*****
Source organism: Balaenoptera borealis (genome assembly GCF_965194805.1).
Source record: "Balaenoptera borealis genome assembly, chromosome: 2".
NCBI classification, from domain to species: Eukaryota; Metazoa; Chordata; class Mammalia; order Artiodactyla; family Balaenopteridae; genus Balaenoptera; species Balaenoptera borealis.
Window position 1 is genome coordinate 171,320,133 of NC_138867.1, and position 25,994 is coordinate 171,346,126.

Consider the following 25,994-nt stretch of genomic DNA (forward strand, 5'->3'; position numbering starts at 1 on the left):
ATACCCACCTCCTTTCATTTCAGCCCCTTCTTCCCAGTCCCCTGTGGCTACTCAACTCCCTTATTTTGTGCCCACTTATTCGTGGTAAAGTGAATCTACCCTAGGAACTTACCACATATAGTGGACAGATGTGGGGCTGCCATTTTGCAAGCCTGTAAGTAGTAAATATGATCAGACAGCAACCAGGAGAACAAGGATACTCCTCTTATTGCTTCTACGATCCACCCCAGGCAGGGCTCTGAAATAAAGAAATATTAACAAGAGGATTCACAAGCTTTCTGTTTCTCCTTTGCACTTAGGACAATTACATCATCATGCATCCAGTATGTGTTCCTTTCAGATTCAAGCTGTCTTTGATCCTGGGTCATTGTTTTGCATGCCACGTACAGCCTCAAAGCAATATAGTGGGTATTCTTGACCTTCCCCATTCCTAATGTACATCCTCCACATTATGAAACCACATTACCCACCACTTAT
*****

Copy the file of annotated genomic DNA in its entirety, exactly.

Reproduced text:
Source organism: Balaenoptera borealis (genome assembly GCF_965194805.1).
Source record: "Balaenoptera borealis genome assembly, chromosome: 2".
NCBI classification, from domain to species: Eukaryota; Metazoa; Chordata; class Mammalia; order Artiodactyla; family Balaenopteridae; genus Balaenoptera; species Balaenoptera borealis.
Window position 1 is genome coordinate 171,320,133 of NC_138867.1, and position 25,994 is coordinate 171,346,126.

Consider the following 25,994-nt stretch of genomic DNA (forward strand, 5'->3'; position numbering starts at 1 on the left):
ATACCCACCTCCTTTCATTTCAGCCCCTTCTTCCCAGTCCCCTGTGGCTACTCAACTCCCTTATTTTGTGCCCACTTATTCGTGGTAAAGTGAATCTACCCTAGGAACTTACCACATATAGTGGACAGATGTGGGGCTGCCATTTTGCAAGCCTGTAAGTAGTAAATATGATCAGACAGCAACCAGGAGAACAAGGATACTCCTCTTATTGCTTCTACGATCCACCCCAGGCAGGGCTCTGAAATAAAGAAATATTAACAAGAGGATTCACAAGCTTTCTGTTTCTCCTTTGCACTTAGGACAATTACATCATCATGCATCCAGTATGTGTTCCTTTCAGATTCAAGCTGTCTTTGATCCTGGGTCATTGTTTTGCATGCCACGTACAGCCTCAAAGCAATATAGTGGGTATTCTTGACCTTCCCCATTCCTAATGTACATCCTCCACATTATGAAACCACATTACCCACCACTTAT